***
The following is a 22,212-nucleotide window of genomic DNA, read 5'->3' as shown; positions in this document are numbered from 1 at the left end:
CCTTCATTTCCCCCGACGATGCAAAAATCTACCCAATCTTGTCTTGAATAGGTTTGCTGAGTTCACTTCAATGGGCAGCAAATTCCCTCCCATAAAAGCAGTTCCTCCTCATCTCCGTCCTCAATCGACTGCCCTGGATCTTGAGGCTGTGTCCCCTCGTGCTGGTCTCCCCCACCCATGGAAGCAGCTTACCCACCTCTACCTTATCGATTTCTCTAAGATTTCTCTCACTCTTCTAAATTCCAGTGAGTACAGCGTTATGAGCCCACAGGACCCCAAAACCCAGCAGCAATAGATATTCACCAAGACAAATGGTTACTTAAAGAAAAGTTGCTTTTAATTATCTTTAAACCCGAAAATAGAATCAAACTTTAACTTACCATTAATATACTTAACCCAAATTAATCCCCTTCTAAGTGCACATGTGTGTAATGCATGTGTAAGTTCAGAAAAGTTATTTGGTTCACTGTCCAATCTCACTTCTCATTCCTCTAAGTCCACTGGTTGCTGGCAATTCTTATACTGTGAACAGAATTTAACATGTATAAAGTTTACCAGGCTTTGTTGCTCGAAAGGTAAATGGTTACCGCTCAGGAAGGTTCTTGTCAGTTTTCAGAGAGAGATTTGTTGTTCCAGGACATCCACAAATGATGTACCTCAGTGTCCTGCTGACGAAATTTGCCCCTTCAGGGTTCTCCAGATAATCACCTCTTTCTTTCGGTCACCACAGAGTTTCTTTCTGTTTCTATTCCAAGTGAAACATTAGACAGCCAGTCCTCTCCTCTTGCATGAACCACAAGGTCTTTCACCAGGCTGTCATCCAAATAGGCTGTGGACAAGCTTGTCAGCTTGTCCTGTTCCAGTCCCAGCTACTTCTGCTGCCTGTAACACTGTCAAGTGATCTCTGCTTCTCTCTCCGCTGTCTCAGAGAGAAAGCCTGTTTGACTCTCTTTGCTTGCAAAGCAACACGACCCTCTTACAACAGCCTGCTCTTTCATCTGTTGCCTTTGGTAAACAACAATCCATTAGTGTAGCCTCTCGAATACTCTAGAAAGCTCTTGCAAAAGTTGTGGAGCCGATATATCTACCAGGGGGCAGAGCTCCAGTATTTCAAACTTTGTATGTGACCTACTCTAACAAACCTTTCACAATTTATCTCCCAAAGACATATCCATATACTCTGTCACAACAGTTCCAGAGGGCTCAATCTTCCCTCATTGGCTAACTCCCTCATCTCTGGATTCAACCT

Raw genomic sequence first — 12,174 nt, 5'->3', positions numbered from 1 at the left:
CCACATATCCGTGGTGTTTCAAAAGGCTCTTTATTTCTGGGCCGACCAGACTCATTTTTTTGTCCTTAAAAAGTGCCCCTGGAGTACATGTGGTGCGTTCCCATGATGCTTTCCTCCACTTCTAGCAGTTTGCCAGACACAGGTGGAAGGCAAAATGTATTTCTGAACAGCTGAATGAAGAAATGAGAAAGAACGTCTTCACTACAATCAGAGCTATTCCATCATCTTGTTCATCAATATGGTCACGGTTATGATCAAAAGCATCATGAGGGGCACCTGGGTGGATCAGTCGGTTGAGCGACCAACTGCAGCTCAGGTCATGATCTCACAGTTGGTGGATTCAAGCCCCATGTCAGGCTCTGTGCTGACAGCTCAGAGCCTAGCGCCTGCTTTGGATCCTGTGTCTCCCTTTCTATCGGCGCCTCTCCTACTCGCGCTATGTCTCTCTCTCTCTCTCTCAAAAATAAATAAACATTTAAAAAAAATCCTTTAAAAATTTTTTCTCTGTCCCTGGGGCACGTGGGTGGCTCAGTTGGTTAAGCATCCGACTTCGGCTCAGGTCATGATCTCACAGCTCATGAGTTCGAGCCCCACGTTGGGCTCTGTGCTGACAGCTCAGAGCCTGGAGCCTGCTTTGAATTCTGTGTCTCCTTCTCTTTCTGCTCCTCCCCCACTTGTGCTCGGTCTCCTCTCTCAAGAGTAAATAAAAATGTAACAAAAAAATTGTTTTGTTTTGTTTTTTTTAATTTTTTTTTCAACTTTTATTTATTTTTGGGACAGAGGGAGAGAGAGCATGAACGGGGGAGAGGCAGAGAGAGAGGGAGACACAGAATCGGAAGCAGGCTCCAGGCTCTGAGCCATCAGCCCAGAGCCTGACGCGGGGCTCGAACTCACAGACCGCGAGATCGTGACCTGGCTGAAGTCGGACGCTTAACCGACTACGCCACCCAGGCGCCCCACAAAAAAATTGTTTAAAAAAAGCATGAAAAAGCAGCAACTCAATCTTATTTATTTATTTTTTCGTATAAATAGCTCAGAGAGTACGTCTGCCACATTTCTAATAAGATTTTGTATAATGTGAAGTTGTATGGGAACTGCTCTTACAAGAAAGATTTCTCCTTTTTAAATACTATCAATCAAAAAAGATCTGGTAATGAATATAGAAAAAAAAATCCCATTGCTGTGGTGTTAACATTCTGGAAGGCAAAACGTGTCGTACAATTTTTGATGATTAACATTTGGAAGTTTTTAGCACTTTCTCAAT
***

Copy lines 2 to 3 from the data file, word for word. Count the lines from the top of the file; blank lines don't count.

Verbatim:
CCTTCATTTCCCCCGACGATGCAAAAATCTACCCAATCTTGTCTTGAATAGGTTTGCTGAGTTCACTTCAATGGGCAGCAAATTCCCTCCCATAAAAGCAGTTCCTCCTCATCTCCGTCCTCAATCGACTGCCCTGGATCTTGAGGCTGTGTCCCCTCGTGCTGGTCTCCCCCACCCATGGAAGCAGCTTACCCACCTCTACCTTATCGATTTCTCTAAGATTTCTCTCACTCTTCTAAATTCCAGTGAGTACAGCGTTATGAGCCCACAGGACCCCAAAACCCAGCAGCAATAGATATTCACCAAGACAAATGGTTACTTAAAGAAAAGTTGCTTTTAATTATCTTTAAACCCGAAAATAGAATCAAACTTTAACTTACCATTAATATACTTAACCCAAATTAATCCCCTTCTAAGTGCACATGTGTGTAATGCATGTGTAAGTTCAGAAAAGTTATTTGGTTCACTGTCCAATCTCACTTCTCATTCCTCTAAGTCCACTGGTTGCTGGCAATTCTTATACTGTGAACAGAATTTAACATGTATAAAGTTTACCAGGCTTTGTTGCTCGAAAGGTAAATGGTTACCGCTCAGGAAGGTTCTTGTCAGTTTTCAGAGAGAGATTTGTTGTTCCAGGACATCCACAAATGATGTACCTCAGTGTCCTGCTGACGAAATTTGCCCCTTCAGGGTTCTCCAGATAATCACCTCTTTCTTTCGGTCACCACAGAGTTTCTTTCTGTTTCTATTCCAAGTGAAACATTAGACAGCCAGTCCTCTCCTCTTGCATGAACCACAAGGTCTTTCACCAGGCTGTCATCCAAATAGGCTGTGGACAAGCTTGTCAGCTTGTCCTGTTCCAGTCCCAGCTACTTCTGCTGCCTGTAACACTGTCAAGTGATCTCTGCTTCTCTCTCCGCTGTCTCAGAGAGAAAGCCTGTTTGACTCTCTTTGCTTGCAAAGCAACACGACCCTCTTACAACAGCCTGCTCTTTCATCTGTTGCCTTTGGTAAACAACAATCCATTAGTGTAGCCTCTCGAATACTCTAGAAAGCTCTTGCAAAAGTTGTGGAGCCGATATATCTACCAGGGGGCAGAGCTCCAGTATTTCAAACTTTGTATGTGACCTACTCTAACAAACCTTTCACAATTTATCTCCCAAAGACATATCCATATACTCTGTCACAACAGTTCCAGAGGGCTCAATCTTCCCTCATTGGCTAACTCCCTCATCTCTGGATTCAACCT

Raw genomic sequence first — 12,174 nt, 5'->3', positions numbered from 1 at the left: